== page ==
Plants respond to leaf vibrations caused by insects' chewing

Jul 01, 2014
A cabbage butterfly caterpillar feeding on an Arabidopsis plant where, on an adjacent leaf, a piece of reflective tape helps record vibrations. Credit: Roger Meissen

Previous studies have suggested that plant growth can be influenced by sound and that plants respond to wind and touch. Now, researchers at the University of Missouri, in a collaboration that brings together audio and chemical analysis, have determined that plants respond to the sounds that caterpillars make when eating plants and that the plants respond with more defenses.

"Previous research has investigated how respond to acoustic energy, including music," said Heidi Appel, senior research scientist in the Division of Plant Sciences in the College of Agriculture, Food and Natural Resources and the Bond Life Sciences Center at MU. "However, our work is the first example of how plants respond to an ecologically relevant vibration. We found that feeding vibrations signal changes in the plant cells' metabolism, creating more defensive chemicals that can repel attacks from ."

Appel collaborated with Rex Cocroft, professor in the Division of Biological Sciences at MU. In the study, caterpillars were placed on Arabidopsis, a small flowering plant related to cabbage and mustard. Using a laser and a tiny piece of reflective material on the leaf of the plant, Cocroft was able to measure the movement of the leaf in response to the chewing caterpillar.

Cocroft and Appel then played back recordings of caterpillar feeding vibrations to one set of plants, but played back only silence to the other set of plants. When caterpillars later fed on both sets of plants, the researchers found that the plants previously exposed to feeding vibrations produced more mustard oils, a chemical that is unappealing to many caterpillars.

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Experiments by Heidi Appel and Rex Cocroft at the University of Missouri mark the first time scientists have shown that a plant responds to an ecologically relevant sound in its environment. Appel is an MU Bond Life Sciences Center researcher and Cocroft is a professor of biological sciences at MU. Credit: Roger Meissen, Nathan Hurst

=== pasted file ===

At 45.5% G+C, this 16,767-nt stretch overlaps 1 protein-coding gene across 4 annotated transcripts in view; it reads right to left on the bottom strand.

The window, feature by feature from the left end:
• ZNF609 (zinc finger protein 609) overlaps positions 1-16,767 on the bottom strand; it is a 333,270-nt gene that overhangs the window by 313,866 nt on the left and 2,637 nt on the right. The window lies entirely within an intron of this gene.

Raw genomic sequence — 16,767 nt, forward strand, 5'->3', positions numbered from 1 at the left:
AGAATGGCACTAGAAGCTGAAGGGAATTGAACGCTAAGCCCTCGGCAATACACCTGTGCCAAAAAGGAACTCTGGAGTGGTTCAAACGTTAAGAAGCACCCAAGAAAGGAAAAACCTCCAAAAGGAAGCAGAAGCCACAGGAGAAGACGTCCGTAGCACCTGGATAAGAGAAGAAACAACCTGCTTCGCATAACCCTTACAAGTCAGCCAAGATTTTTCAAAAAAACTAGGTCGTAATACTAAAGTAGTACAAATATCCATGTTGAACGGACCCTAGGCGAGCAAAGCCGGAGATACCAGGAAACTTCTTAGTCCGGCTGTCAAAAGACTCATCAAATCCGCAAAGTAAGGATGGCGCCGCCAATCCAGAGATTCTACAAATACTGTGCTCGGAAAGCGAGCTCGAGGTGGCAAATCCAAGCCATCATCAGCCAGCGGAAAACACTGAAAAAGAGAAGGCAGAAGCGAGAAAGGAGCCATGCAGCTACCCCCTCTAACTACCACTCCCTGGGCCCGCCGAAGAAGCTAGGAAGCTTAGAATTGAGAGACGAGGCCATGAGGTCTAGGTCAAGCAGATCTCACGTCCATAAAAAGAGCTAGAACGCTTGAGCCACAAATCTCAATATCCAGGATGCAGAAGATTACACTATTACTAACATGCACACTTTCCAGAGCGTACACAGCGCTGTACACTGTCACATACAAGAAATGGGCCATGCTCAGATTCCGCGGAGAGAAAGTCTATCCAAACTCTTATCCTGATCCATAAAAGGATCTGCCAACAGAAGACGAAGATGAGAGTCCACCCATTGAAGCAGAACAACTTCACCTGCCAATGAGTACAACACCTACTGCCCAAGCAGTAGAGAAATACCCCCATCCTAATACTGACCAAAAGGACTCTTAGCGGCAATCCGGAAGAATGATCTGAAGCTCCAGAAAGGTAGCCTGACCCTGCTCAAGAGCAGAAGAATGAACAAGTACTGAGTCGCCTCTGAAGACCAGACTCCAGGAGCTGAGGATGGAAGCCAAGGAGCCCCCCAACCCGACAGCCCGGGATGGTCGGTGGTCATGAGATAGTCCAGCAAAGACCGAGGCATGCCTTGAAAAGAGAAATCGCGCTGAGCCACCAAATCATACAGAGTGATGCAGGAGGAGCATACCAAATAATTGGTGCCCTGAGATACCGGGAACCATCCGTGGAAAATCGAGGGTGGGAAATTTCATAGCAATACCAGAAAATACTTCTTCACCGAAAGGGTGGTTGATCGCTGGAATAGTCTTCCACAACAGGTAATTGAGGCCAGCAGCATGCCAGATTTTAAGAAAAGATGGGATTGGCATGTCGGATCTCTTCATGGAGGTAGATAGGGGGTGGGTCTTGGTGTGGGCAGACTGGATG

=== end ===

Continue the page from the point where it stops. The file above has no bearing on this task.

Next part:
"What is remarkable is that the plants exposed to different vibrations, including those made by a gentle wind or different insect sounds that share some acoustic features with caterpillar feeding vibrations did not increase their ," Cocroft said. "This indicates that the plants are able to distinguish feeding vibrations from other common sources of environmental vibration."

Appel and Cocroft say future research will focus on how vibrations are sensed by the plants, what features of the complex vibrational signal are important, and how the interact with other forms of plant information to generate protective responses to pests.

"Plants have many ways to detect insect attack, but feeding vibrations are likely the fastest way for distant parts of the plant to perceive the attack and begin to increase their defenses," Cocroft said.

Appel and Cocroft determined that plants respond to the sounds that caterpillars make when eating plants and that the plants respond with more defenses. Credit: Roger Meissen

"Caterpillars react to this chemical defense by crawling away, so using vibrations to enhance could be useful to agriculture," Appel said. "This research also opens the window of plant behavior a little wider, showing that plants have many of the same responses to outside influences that animals do, even though the responses look different."

The study, "Plants respond to leaf vibrations caused by insect herbivore chewing," was funded in part by the National Science Foundation and was published in Oecologia.

Explore further: Caterpillars that eat multiple plant species are more susceptible to hungry birds

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Wonder Mike
not rated yet Jul 02, 2014
caterpillars eat the plants
small birds eat the caterpillars
big birds eat the small birds
bacteria eat the dead big birds
from there plants grow
again caterpillars eat the plants
how natural, no waste it is an endless chain
what an amazing, wonderful and excellent
how harsh, not careless it is an endless chain
what an amazing, wonderful and excellent food
food chain